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The Second Sechele

Publishing Date : 12 March, 2019


Kgosi Kealeboga Sechele II a Sebele (c.1860-1918) ruled the Bakwena from 1911 to 1918. While troubled by political conflict, his reign left a legacy in Kweneng that included greater indigenous control over local commerce, improved education and health services, the establishment of the Anglican Church and the revival of male initiation (bogwera).

Shortly after assuming the throne Sechele II set the tone for his reign in a manifesto that he delivered during a visit by the Acting Resident Commissioner, in which outlined his roadmap for both his Bakwena subjects and British colonial overseers. He began by confirming his intent to uphold the educational levy that had been introduced by his late father “so that all Bakwena, Bakgalagadi and Masarwa could attend school free of charge”. He then went on to call for the establishment of an Agricultural College to train in dry land farming, as well as other “progressive institutions to promote civilization”, observing that:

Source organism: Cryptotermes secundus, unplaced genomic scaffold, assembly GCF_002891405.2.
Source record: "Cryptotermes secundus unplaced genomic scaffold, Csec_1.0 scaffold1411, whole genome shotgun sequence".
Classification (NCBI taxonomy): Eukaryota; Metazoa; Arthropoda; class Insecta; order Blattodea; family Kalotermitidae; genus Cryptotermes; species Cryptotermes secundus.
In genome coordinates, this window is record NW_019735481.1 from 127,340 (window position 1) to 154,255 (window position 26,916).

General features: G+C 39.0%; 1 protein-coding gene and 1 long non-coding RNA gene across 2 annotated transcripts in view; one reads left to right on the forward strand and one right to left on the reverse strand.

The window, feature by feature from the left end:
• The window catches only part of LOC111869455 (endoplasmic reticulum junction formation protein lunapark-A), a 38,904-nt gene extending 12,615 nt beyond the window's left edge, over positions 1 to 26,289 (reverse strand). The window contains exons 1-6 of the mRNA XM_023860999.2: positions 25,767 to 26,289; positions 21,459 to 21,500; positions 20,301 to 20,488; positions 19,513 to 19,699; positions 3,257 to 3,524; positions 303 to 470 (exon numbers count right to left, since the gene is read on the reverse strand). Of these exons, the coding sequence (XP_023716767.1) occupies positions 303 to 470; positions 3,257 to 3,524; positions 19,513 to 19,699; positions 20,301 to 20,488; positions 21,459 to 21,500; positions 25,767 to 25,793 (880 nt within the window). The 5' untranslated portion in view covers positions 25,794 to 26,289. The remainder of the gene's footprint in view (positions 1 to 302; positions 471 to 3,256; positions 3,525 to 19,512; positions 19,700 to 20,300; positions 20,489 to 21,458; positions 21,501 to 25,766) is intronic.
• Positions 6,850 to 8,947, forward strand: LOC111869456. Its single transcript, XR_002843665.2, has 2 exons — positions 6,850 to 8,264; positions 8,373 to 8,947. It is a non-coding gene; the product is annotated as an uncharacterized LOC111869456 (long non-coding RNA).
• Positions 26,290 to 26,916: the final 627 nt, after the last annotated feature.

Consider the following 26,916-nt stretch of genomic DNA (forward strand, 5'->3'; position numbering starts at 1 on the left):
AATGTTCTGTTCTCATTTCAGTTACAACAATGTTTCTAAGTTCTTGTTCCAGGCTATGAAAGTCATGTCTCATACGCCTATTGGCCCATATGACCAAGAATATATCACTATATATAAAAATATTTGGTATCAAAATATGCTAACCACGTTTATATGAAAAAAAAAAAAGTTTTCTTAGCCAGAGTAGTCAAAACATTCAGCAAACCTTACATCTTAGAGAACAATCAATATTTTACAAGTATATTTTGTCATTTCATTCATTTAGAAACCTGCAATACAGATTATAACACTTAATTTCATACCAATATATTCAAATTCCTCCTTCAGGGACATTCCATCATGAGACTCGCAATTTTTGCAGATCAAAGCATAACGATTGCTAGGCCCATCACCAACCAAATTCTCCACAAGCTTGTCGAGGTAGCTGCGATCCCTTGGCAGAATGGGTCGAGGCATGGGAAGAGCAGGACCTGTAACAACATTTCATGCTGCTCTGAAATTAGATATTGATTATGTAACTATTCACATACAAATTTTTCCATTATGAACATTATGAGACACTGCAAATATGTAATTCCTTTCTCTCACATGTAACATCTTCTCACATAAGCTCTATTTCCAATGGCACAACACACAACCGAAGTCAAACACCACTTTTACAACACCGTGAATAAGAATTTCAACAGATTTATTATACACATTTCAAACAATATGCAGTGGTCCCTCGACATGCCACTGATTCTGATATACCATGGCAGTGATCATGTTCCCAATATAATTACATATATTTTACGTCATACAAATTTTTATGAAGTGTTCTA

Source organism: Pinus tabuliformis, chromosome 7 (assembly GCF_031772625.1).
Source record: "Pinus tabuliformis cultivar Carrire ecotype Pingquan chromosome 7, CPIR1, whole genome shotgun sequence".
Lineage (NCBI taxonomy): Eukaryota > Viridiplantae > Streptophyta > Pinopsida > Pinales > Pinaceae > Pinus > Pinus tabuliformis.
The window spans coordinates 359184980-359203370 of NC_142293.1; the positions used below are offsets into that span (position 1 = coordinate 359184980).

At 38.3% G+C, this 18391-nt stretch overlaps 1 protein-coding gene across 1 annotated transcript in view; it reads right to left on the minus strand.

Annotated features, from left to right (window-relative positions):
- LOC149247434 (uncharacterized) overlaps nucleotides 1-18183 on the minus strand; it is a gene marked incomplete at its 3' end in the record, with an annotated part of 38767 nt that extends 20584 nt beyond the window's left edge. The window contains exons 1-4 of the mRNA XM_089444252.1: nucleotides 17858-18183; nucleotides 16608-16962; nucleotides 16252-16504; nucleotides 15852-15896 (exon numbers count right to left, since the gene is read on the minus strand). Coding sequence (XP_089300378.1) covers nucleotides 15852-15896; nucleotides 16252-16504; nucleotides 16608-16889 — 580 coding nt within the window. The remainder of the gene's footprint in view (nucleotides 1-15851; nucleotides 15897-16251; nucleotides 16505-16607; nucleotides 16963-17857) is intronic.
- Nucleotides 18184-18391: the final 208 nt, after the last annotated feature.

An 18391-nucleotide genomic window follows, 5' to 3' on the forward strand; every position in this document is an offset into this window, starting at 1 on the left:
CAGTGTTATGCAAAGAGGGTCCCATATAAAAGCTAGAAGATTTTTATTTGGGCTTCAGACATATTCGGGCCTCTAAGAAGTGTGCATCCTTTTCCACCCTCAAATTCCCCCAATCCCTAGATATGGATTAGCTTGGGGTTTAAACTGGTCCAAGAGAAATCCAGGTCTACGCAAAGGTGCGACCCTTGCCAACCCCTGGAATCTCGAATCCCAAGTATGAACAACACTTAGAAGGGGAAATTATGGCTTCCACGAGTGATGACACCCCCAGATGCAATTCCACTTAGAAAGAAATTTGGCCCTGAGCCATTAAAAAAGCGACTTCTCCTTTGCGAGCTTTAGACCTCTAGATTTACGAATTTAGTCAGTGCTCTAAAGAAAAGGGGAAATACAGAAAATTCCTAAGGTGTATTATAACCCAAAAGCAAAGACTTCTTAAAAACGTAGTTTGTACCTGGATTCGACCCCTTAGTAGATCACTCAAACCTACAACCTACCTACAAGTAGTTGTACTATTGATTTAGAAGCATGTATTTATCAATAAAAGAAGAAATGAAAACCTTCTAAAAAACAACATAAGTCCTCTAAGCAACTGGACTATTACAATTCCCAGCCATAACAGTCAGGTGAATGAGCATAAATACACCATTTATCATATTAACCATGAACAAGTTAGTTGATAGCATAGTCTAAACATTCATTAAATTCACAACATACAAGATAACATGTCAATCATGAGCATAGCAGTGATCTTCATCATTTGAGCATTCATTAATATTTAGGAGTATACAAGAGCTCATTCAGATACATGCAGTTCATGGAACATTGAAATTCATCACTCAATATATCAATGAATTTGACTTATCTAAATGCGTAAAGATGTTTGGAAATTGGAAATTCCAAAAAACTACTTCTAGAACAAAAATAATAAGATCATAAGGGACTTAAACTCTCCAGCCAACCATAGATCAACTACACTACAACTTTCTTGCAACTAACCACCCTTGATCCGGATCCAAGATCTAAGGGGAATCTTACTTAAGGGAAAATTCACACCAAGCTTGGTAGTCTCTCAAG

“There are many young men who ought to be taught all these works so that they might become useful to their fellow countrymen. There are many boys always going out to the gold and diamond mines [in South Africa] instead of which some of them should be taught at home”. Sechele II further denounced the practice of local traders holding secret meetings in order to fix prices, affirming that “now we shall fix the prices according to my judgement”.

He also condemned the practice of the white traders who, with the stated exception of Max “Raphalane” Hirschfeldt, paid Bakwena for their goods and services with “Goodfors” [store credit] instead of cash He further insisted that the then burgeoning trade in Kgalagadi game products would be locally licensed to ensure its indigenous benefit.

Raising a point that attracted newspaper headlines in South Africa, the second Sechele further affirmed: “If a white man wishes to take a native woman, let him marry her legally, according to the white man’s law by preference” or otherwise be subject to customary law.



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